We're obsessed with the idea that somewhere out there in space there might be other places just like Earth — we'd even settle for remotely like Earth.
Now, an international team of astronomers have spotted a planet with a stratosphere: a layer in the upper atmosphere where temperature increases with altitude, and the closest thing you can get to an ozone layer.
This particular exoplanet — with the catchy name WASP-121b — is an ultrahot gas giant 880 light years away.
Earth's atmosphere consists of layers that can be delineated by temperature. The stratosphere is warmer than the troposphere, which is just above the surface. Exoplanets could, in theory, have stratospheres, but the only way to determine this is via the analysis of their chemical properties using remote sensing.
A previous claim has been made for an exoplanet having a stratosphere, but this remains open to question for a bunch of reasons - including the high variability of its host star.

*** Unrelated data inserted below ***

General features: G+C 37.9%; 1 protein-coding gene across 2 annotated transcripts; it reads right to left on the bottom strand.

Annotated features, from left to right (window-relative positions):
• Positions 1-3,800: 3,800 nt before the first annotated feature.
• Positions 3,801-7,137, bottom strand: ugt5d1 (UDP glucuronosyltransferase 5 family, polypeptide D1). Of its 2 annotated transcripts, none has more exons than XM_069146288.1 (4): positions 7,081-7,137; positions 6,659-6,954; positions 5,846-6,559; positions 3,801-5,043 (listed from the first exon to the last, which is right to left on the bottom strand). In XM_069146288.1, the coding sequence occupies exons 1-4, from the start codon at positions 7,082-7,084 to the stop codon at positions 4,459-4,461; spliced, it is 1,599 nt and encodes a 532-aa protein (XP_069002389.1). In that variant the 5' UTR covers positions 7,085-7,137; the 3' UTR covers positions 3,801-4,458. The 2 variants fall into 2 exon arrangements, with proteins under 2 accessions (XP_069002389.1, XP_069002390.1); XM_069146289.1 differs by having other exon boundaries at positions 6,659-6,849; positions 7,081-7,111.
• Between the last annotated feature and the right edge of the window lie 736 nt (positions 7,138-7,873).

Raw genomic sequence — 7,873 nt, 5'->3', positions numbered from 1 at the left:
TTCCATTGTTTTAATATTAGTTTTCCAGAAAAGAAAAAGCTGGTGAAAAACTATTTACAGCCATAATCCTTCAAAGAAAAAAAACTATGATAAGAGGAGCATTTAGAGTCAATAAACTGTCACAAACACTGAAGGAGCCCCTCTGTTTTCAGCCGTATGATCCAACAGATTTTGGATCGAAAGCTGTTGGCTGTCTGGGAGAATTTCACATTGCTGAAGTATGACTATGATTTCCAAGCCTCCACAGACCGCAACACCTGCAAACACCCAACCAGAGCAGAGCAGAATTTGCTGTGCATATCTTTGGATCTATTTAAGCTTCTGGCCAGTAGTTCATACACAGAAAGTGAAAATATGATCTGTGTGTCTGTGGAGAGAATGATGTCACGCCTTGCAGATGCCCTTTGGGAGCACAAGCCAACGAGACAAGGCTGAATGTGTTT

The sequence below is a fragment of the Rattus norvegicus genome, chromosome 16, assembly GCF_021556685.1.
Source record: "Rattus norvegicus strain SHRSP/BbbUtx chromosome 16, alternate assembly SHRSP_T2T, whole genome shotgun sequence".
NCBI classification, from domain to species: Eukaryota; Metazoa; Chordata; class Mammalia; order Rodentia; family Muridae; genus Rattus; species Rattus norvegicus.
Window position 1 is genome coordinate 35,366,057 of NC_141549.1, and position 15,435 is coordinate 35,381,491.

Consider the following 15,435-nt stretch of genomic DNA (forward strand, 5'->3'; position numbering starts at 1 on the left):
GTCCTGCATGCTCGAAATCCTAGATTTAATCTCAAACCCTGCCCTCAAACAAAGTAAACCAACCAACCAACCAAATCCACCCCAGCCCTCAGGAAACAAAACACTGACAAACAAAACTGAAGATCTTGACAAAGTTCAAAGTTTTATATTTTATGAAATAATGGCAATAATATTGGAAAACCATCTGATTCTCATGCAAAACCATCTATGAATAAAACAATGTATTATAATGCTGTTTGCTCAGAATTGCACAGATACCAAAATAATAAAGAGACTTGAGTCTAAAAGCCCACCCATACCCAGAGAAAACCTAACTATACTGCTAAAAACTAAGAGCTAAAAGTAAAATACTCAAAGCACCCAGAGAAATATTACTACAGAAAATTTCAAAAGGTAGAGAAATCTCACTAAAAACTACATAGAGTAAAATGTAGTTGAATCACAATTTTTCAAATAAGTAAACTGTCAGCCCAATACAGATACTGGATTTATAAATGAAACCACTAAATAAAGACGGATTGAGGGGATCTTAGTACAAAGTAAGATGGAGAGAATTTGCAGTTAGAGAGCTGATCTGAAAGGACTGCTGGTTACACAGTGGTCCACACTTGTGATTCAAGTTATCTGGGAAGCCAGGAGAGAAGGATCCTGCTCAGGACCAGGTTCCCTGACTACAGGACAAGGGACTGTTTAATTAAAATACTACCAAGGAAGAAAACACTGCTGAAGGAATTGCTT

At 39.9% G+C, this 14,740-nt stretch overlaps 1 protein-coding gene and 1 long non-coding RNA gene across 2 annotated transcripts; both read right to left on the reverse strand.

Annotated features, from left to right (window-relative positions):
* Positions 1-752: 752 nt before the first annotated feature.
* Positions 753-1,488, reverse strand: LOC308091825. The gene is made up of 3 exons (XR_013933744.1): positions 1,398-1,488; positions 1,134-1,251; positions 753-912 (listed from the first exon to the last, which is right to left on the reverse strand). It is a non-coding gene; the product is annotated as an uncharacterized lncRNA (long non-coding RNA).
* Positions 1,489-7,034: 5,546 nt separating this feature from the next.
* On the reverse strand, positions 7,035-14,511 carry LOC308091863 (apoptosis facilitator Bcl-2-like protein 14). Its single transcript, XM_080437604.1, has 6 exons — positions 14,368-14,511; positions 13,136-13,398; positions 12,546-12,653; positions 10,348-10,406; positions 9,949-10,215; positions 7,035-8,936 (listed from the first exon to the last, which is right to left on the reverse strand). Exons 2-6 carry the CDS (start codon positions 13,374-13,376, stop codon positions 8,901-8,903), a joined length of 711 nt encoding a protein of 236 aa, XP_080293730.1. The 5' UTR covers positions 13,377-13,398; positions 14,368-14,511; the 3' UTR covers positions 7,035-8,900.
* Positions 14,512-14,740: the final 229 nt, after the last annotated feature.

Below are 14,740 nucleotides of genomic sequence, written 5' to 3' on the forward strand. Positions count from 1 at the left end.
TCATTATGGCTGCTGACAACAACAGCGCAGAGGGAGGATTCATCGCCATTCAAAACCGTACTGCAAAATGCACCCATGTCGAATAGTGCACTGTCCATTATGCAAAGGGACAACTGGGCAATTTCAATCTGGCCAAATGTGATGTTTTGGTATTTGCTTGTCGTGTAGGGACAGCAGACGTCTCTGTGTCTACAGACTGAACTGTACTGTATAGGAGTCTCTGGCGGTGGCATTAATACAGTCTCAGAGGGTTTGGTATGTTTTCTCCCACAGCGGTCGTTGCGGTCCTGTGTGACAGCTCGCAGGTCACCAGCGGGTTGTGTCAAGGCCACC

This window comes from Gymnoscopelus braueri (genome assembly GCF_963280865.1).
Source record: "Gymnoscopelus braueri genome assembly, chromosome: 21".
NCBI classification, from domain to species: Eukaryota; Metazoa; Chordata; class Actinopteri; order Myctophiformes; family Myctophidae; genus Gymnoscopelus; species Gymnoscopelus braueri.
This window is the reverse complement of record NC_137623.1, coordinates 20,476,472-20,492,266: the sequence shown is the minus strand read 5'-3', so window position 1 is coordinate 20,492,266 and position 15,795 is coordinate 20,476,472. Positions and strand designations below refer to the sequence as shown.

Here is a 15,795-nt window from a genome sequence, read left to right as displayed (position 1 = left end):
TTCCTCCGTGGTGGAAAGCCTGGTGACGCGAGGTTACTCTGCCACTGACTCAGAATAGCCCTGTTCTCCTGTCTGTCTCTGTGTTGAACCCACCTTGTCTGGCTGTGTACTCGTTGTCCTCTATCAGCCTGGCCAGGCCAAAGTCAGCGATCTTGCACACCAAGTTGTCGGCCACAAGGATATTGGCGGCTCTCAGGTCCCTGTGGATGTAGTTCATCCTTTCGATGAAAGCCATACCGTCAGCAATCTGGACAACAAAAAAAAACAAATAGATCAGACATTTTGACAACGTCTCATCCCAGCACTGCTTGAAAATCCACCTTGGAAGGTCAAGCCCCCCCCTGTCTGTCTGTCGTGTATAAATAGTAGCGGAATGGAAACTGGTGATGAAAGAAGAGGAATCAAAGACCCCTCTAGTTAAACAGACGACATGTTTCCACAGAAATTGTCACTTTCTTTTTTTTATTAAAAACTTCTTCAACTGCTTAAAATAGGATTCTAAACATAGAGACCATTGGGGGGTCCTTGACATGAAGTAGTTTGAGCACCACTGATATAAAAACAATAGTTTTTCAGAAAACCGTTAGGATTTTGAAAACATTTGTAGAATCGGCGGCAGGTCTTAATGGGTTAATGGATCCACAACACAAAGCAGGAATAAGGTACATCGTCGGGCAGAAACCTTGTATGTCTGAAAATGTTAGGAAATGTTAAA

Thomas Evans and team reported observations of WASP-121b made in November 2016 and January 2017 using the Hubble Space Telescope and the Spitzer space telescope, that show features in the emission lines corresponding to water. This lead researchers to conclude that the planet has a stratosphere.
The researchers say the temperature inversion is probably caused by the presence of vanadium oxide, with weaker evidence for titanium oxide. The WASP-121b spectrum is the first exoplanet to show spectrally resolved features of a stratosphere in emission.
In plain terms: the researchers think these atmospheric layers exist because of the chemical signatures they've detected from the infra-red radiation emitted by the planet.
These 'hot Jupiter' planets are relatively easy to study, according to experts - so refining our techniques on these before using them on cooler, potentially habitable planets is a good idea.
So, hey, maybe we're a little way off packing our bags. But it's cool to think about, right?